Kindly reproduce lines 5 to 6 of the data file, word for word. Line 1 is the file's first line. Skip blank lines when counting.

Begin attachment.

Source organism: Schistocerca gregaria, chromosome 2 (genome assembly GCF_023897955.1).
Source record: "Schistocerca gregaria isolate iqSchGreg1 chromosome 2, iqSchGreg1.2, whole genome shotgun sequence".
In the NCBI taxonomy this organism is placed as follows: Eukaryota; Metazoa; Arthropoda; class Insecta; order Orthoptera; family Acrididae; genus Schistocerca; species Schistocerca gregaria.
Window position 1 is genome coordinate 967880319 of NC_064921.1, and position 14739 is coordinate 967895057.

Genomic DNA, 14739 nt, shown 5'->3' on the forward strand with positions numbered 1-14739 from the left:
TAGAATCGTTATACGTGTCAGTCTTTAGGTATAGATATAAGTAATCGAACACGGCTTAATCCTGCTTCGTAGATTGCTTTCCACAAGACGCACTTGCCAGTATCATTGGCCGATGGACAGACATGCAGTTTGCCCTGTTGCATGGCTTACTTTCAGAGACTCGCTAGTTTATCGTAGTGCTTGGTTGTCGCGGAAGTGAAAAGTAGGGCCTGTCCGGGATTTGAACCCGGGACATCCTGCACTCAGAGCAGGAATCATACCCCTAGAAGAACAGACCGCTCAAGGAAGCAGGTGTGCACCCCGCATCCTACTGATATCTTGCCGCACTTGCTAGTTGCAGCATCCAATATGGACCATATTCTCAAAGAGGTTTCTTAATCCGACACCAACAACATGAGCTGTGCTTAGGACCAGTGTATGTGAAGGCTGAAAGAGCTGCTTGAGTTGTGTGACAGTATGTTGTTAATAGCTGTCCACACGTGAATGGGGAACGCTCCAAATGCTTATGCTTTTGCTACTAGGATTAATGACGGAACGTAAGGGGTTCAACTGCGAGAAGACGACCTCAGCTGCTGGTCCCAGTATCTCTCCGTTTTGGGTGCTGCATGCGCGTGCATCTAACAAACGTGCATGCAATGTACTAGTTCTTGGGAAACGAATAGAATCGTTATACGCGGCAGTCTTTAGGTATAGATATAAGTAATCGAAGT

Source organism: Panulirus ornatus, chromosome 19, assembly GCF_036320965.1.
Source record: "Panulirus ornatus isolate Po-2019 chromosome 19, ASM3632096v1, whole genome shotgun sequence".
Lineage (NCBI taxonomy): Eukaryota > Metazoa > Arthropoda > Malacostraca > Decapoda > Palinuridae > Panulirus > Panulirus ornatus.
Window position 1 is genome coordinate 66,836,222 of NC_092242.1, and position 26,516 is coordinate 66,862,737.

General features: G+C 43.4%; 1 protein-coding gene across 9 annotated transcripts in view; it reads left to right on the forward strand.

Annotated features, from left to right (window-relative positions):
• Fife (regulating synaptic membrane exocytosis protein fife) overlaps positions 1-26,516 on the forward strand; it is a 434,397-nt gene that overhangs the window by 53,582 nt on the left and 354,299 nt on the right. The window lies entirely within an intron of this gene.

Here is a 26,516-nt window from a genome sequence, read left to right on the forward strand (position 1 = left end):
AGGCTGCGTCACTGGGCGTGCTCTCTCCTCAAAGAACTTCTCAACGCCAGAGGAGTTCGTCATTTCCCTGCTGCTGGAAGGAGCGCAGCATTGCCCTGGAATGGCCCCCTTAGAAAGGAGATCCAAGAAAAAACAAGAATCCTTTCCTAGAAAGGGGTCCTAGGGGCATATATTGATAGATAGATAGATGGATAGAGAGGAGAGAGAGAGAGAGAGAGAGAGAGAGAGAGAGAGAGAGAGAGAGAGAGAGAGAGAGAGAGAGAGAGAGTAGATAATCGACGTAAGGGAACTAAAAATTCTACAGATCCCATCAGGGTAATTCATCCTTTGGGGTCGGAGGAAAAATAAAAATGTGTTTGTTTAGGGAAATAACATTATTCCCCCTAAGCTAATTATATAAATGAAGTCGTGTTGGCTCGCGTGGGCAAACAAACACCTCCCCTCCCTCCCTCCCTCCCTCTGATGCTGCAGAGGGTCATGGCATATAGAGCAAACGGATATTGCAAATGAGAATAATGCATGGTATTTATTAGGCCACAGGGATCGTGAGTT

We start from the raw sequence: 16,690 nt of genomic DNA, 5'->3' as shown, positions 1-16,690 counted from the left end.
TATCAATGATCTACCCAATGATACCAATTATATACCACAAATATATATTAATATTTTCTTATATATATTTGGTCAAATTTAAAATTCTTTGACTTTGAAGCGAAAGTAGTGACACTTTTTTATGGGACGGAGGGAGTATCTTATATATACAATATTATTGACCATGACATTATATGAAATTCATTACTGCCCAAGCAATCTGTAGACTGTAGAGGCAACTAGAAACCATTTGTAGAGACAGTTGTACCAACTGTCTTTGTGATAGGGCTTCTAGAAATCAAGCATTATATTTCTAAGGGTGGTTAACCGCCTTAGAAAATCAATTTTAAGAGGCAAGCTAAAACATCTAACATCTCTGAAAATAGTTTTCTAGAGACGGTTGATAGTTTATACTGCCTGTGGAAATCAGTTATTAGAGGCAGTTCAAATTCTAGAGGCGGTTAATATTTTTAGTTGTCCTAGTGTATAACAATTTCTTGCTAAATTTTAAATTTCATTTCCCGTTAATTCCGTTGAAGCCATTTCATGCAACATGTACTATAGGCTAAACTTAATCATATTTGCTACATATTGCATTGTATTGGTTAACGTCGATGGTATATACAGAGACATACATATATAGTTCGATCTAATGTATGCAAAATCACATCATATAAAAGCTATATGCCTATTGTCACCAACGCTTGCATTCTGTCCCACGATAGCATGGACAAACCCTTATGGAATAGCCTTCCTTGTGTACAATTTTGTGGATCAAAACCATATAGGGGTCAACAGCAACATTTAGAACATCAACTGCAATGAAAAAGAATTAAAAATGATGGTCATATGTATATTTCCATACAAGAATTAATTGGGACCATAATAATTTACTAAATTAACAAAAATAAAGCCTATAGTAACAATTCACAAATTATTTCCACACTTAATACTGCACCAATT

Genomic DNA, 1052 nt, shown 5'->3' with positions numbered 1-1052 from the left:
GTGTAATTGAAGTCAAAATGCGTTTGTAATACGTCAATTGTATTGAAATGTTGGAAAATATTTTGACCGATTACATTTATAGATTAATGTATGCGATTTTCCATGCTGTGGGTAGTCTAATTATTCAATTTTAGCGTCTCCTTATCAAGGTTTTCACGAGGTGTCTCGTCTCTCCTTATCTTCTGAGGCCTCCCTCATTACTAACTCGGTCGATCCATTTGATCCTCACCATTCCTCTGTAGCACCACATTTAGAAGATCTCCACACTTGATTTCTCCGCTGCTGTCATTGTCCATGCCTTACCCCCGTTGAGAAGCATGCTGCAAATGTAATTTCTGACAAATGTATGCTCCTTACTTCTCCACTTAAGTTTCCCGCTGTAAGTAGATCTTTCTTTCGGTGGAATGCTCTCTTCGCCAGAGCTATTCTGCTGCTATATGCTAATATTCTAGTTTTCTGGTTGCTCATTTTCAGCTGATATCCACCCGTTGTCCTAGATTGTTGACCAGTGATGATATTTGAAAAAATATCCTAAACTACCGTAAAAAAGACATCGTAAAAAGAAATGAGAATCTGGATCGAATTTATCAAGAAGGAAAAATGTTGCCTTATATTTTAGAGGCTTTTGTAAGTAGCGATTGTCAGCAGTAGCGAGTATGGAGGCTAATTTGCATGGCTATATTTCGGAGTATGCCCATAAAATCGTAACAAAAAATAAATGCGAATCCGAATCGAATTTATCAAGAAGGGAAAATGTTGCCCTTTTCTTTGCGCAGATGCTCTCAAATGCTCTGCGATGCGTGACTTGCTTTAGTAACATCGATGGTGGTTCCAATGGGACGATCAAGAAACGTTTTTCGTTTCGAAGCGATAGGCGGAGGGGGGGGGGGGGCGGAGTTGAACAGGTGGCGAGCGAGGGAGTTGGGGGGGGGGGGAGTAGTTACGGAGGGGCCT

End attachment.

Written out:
Genomic DNA, 14739 nt, shown 5'->3' on the forward strand with positions numbered 1-14739 from the left:
TAGAATCGTTATACGTGTCAGTCTTTAGGTATAGATATAAGTAATCGAACACGGCTTAATCCTGCTTCGTAGATTGCTTTCCACAAGACGCACTTGCCAGTATCATTGGCCGATGGACAGACATGCAGTTTGCCCTGTTGCATGGCTTACTTTCAGAGACTCGCTAGTTTATCGTAGTGCTTGGTTGTCGCGGAAGTGAAAAGTAGGGCCTGTCCGGGATTTGAACCCGGGACATCCTGCACTCAGAGCAGGAATCATACCCCTAGAAGAACAGACCGCTCAAGGAAGCAGGTGTGCACCCCGCATCCTACTGATATCTTGCCGCACTTGCTAGTTGCAGCATCCAATATGGACCATATTCTCAAAGAGGTTTCTTAATCCGACACCAACAACATGAGCTGTGCTTAGGACCAGTGTATGTGAAGGCTGAAAGAGCTGCTTGAGTTGTGTGACAGTATGTTGTTAATAGCTGTCCACACGTGAATGGGGAACGCTCCAAATGCTTATGCTTTTGCTACTAGGATTAATGACGGAACGTAAGGGGTTCAACTGCGAGAAGACGACCTCAGCTGCTGGTCCCAGTATCTCTCCGTTTTGGGTGCTGCATGCGCGTGCATCTAACAAACGTGCATGCAATGTACTAGTTCTTGGGAAACGAATAGAATCGTTATACGCGGCAGTCTTTAGGTATAGATATAAGTAATCGAAGT